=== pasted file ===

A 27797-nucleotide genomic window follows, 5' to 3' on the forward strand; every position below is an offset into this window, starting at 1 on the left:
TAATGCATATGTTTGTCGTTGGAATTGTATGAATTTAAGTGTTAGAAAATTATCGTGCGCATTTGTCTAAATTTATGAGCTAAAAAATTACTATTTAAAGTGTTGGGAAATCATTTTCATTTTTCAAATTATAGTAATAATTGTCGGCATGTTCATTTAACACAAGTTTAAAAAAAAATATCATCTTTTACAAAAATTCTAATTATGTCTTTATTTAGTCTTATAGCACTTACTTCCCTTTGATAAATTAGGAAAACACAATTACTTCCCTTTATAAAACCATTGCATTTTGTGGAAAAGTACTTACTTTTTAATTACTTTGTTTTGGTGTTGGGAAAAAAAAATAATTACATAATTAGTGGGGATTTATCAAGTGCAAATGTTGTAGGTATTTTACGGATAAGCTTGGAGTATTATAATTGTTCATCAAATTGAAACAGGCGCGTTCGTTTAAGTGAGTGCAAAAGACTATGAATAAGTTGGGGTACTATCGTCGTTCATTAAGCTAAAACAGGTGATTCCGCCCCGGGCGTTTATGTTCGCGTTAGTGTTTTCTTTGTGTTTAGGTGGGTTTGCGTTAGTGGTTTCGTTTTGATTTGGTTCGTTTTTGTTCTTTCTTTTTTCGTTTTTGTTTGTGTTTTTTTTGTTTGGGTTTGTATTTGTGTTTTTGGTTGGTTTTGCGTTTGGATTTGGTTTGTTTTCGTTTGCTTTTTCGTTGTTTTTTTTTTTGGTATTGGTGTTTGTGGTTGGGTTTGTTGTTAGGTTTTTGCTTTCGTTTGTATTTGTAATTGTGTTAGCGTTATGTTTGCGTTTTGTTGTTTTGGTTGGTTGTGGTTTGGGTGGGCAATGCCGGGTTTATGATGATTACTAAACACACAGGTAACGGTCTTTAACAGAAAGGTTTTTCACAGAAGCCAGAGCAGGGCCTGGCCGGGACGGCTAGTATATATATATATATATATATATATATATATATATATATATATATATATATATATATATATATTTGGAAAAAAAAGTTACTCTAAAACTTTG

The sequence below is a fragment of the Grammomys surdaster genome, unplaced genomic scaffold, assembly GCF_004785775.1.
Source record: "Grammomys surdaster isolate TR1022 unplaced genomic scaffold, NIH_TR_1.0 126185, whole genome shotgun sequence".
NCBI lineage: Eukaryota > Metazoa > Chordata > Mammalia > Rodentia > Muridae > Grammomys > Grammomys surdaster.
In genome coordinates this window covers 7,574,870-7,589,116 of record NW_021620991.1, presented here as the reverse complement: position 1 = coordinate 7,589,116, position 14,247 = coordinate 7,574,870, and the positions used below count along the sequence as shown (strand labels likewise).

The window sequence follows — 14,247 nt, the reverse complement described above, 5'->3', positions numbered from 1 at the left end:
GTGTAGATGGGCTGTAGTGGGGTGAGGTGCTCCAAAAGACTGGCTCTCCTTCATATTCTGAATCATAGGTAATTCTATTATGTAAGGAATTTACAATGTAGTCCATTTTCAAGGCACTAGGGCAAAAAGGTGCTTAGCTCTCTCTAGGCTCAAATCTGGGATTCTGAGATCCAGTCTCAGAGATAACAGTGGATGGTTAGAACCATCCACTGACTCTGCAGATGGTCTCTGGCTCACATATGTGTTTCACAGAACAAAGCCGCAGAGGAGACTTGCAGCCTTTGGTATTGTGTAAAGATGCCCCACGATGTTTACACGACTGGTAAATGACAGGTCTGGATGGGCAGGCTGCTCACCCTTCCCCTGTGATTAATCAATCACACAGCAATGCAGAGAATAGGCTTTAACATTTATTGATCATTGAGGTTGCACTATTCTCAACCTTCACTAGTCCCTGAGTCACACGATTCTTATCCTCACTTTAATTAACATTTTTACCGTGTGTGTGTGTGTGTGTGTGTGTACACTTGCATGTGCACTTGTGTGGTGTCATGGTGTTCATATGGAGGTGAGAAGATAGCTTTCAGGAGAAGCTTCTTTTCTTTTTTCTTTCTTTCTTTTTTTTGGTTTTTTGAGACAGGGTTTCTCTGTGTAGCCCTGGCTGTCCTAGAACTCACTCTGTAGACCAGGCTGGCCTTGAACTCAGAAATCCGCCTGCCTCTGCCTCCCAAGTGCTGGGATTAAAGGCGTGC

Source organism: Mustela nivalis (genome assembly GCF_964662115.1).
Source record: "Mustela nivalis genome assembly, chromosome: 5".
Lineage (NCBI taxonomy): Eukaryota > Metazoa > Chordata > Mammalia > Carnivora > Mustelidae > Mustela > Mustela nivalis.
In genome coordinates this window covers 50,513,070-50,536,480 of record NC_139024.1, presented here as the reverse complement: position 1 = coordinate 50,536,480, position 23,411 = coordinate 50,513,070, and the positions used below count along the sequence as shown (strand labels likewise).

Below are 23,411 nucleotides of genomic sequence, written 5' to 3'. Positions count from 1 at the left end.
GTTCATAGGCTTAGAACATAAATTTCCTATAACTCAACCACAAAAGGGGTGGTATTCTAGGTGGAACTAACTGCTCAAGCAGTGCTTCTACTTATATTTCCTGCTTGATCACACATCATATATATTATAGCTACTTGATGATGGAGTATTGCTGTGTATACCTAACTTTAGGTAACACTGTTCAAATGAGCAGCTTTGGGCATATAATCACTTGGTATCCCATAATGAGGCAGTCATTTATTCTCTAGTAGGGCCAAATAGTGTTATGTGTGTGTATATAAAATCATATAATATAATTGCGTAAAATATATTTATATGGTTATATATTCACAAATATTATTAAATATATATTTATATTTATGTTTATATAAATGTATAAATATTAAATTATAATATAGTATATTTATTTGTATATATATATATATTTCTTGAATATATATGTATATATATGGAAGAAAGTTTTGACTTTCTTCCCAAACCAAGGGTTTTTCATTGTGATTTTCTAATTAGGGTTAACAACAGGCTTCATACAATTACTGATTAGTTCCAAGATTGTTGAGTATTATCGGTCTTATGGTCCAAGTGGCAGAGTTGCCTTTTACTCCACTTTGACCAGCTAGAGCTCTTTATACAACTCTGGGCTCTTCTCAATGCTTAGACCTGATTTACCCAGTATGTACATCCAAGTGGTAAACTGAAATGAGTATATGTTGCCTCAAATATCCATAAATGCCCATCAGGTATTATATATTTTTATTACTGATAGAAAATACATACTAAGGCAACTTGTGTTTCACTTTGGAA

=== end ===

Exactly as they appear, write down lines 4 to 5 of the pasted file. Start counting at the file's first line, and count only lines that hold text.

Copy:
Source record: "Grammomys surdaster isolate TR1022 unplaced genomic scaffold, NIH_TR_1.0 126185, whole genome shotgun sequence".
NCBI lineage: Eukaryota > Metazoa > Chordata > Mammalia > Rodentia > Muridae > Grammomys > Grammomys surdaster.